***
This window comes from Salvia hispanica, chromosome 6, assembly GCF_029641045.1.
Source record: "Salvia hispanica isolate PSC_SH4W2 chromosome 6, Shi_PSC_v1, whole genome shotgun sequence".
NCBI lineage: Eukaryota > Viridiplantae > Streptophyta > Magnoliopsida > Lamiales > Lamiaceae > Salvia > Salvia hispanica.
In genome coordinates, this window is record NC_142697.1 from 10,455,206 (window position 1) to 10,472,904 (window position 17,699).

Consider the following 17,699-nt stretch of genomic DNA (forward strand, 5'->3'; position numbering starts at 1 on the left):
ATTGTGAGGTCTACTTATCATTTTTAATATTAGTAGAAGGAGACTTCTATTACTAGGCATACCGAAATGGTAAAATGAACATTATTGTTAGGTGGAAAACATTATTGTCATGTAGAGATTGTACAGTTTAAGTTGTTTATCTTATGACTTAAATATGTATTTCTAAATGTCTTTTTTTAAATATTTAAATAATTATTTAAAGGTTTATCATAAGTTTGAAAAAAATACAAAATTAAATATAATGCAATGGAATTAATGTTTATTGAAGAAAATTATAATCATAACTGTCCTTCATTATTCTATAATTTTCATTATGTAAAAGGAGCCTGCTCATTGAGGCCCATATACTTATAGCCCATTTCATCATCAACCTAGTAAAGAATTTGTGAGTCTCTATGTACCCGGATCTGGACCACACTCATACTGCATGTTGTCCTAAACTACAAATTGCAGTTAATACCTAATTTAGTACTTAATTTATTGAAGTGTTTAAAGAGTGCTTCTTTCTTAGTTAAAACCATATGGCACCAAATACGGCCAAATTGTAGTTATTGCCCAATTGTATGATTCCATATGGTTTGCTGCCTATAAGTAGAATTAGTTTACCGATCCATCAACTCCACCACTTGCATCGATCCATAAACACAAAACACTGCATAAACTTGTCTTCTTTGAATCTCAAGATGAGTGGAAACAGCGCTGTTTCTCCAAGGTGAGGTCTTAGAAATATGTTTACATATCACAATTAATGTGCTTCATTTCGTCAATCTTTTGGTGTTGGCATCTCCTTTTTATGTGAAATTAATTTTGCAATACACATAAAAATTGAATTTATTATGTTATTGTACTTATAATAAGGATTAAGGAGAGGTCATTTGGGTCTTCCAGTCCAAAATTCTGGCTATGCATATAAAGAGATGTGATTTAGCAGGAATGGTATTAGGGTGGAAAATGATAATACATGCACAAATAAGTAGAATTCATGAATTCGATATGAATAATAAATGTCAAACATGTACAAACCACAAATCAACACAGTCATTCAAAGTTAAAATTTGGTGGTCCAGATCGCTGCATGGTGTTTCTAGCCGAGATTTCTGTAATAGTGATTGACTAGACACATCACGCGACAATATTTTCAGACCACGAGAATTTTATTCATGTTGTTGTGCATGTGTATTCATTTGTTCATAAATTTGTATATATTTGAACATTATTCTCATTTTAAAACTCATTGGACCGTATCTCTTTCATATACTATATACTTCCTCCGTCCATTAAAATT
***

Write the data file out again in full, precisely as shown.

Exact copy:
This window comes from Salvia hispanica, chromosome 6, assembly GCF_029641045.1.
Source record: "Salvia hispanica isolate PSC_SH4W2 chromosome 6, Shi_PSC_v1, whole genome shotgun sequence".
NCBI lineage: Eukaryota > Viridiplantae > Streptophyta > Magnoliopsida > Lamiales > Lamiaceae > Salvia > Salvia hispanica.
In genome coordinates, this window is record NC_142697.1 from 10,455,206 (window position 1) to 10,472,904 (window position 17,699).

Consider the following 17,699-nt stretch of genomic DNA (forward strand, 5'->3'; position numbering starts at 1 on the left):
ATTGTGAGGTCTACTTATCATTTTTAATATTAGTAGAAGGAGACTTCTATTACTAGGCATACCGAAATGGTAAAATGAACATTATTGTTAGGTGGAAAACATTATTGTCATGTAGAGATTGTACAGTTTAAGTTGTTTATCTTATGACTTAAATATGTATTTCTAAATGTCTTTTTTTAAATATTTAAATAATTATTTAAAGGTTTATCATAAGTTTGAAAAAAATACAAAATTAAATATAATGCAATGGAATTAATGTTTATTGAAGAAAATTATAATCATAACTGTCCTTCATTATTCTATAATTTTCATTATGTAAAAGGAGCCTGCTCATTGAGGCCCATATACTTATAGCCCATTTCATCATCAACCTAGTAAAGAATTTGTGAGTCTCTATGTACCCGGATCTGGACCACACTCATACTGCATGTTGTCCTAAACTACAAATTGCAGTTAATACCTAATTTAGTACTTAATTTATTGAAGTGTTTAAAGAGTGCTTCTTTCTTAGTTAAAACCATATGGCACCAAATACGGCCAAATTGTAGTTATTGCCCAATTGTATGATTCCATATGGTTTGCTGCCTATAAGTAGAATTAGTTTACCGATCCATCAACTCCACCACTTGCATCGATCCATAAACACAAAACACTGCATAAACTTGTCTTCTTTGAATCTCAAGATGAGTGGAAACAGCGCTGTTTCTCCAAGGTGAGGTCTTAGAAATATGTTTACATATCACAATTAATGTGCTTCATTTCGTCAATCTTTTGGTGTTGGCATCTCCTTTTTATGTGAAATTAATTTTGCAATACACATAAAAATTGAATTTATTATGTTATTGTACTTATAATAAGGATTAAGGAGAGGTCATTTGGGTCTTCCAGTCCAAAATTCTGGCTATGCATATAAAGAGATGTGATTTAGCAGGAATGGTATTAGGGTGGAAAATGATAATACATGCACAAATAAGTAGAATTCATGAATTCGATATGAATAATAAATGTCAAACATGTACAAACCACAAATCAACACAGTCATTCAAAGTTAAAATTTGGTGGTCCAGATCGCTGCATGGTGTTTCTAGCCGAGATTTCTGTAATAGTGATTGACTAGACACATCACGCGACAATATTTTCAGACCACGAGAATTTTATTCATGTTGTTGTGCATGTGTATTCATTTGTTCATAAATTTGTATATATTTGAACATTATTCTCATTTTAAAACTCATTGGACCGTATCTCTTTCATATACTATATACTTCCTCCGTCCATTAAAATT